TLDR Daily Update 2021-04-23

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Big Tech & Startups

Google Fi turns 6 and gets a new unlimited plan (2 minute read)

Google Fi is celebrating its sixth year by launching a new plan with unlimited calls and texts in the US, plus unlimited data and texting in the US, Canada, and Mexico. The Simply Unlimited plan has free international calls to more than 50 countries, with international data in more than 200 destinations. It includes 100GB of Google One cloud storage.

Apple targeted in $50 million ransomware attack resulting in unprecedented schematic leaks (2 minute read)

Russian hacking group REvil is targeting Apple in a $50 million ransomware attack. The group stole engineering and manufacturing schematics from Quanta, a company that manufactures products for Apple. It has already begun posting the stolen data. REvil is hoping that Apple will pay the ransom by May 1. Quanta refused to pay the ransom, saying that the hack did not impact the company's business operations. The data that has been leaked so far seems legitimate.
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Science & Futuristic Technology

Japan to Have Blockchain-Based Stock Exchange in 2022 (1 minute read)

SBI Holdings and the Sumitomo Mitsui Financial Group (SMFG) have partnered together to build the Osaka Digital Exchange (ODE), a blockchain-based stock exchange to compete against the Tokyo Stock Exchange. The exchange will allow investors to trade digital securities using blockchain technology. SBI and SMFG will set up the ODE in March. The exchange will start trading digital securities in 2023.

China starts large-scale testing of its internet of the future (3 minute read)

China has launched a large-scale experimental network to test the future of internet technology. It connects 40 of the country's leading research universities with huge bandwidth and far lower latency than the existing internet. The network will connect to almost everything for seamless communications in an AI-driven society. China launched a massive effort to replace Western hardware in its information infrastructure after it was revealed how Western technology was riddled with back doors.
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Programming, Design & Data Science

DbGate (GitHub Repo)

DbGate is a database manager that supports MySQL, PostgreSQL, SQL Server, and MongoDB. It features multiple DB connections, NoSQL database support, plugins, a SQL generator, and more. DbGate works on all platforms and is based on standalone NPM packages that can be run without DbGate.

TETRIS-OS (GitHub Repo)

TETRIS-OS is an operating system that only plays Tetris. It runs a fully custom bootloader, with a custom music track runner and fully hardcoded Tetris theme. The OS displays double-buffered 60 FPS graphics at 320x200 pixels with a custom 8-bit RGB palette. A 23-minute video explaining the development process behind TETRIS-OS is linked.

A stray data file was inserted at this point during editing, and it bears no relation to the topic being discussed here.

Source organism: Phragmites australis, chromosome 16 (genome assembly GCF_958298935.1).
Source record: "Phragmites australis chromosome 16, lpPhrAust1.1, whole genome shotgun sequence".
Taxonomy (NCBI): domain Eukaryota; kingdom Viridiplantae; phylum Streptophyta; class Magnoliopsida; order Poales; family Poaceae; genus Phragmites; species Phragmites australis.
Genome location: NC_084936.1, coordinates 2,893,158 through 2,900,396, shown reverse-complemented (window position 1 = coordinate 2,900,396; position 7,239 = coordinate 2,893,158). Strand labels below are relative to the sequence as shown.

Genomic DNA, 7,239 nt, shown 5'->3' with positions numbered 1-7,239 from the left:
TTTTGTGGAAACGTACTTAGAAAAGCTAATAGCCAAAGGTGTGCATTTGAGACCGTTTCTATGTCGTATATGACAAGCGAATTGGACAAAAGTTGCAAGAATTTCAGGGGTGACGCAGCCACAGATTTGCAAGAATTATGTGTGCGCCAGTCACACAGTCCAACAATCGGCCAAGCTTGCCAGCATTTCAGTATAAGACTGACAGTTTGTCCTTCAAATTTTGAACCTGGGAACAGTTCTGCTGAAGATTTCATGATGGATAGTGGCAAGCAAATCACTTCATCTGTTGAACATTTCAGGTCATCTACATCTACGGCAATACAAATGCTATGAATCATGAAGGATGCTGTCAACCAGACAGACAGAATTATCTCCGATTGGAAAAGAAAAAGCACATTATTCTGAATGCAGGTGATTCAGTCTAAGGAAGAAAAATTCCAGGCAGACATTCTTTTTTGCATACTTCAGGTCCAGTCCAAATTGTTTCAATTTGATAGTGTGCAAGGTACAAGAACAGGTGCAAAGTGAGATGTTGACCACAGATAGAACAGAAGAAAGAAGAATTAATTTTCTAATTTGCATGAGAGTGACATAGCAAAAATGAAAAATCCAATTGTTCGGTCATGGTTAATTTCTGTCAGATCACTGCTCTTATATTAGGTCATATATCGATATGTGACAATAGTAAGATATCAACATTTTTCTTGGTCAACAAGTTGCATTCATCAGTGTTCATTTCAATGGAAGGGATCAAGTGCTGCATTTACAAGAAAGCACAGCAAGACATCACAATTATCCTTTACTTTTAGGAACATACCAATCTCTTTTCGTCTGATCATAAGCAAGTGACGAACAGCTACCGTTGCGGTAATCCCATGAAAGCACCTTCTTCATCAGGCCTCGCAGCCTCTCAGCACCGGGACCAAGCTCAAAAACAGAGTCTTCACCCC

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Miscellaneous

Crypto Exchange Goes Dark: Near 400,000 Users Fear Possible $2B Fraud (2 minute read)

Turkish cryptocurrency exchange Thodex abruptly ceased operations on Wednesday. The exchange announced that it would be closed for five days as the company finalized an investment deal. Numerous local news outlets reported that Thodex's CEO fled to Thailand with $2 billion worth of digital assets. Its 400,000 users have been unable to access their accounts. The CEO made a statement on Thursday saying that he plans to return to Turkey and that the losses of users will be compensated. Turkey banned the use of cryptocurrencies last week. Citizens can hold crypto, but can't use it to make payments for goods or services.

Greg Kroah-Hartman bans University of Minnesota from Linux development for deliberately buggy patches (5 minute read)

Software supply chain attacks have become an important issue since the Solarwinds security breach. Students from the University of Minnesota tried to put a vulnerability into the Linux kernel for a study, which resulted in the university being banned from all future contributions to the project. The group had previously published a paper on submitting buggy patches and had a history of submitting purposefully buggy code. Introducing vulnerabilities into open-source code on purpose can be extremely dangerous, especially in the case of the Linux kernel codebase.

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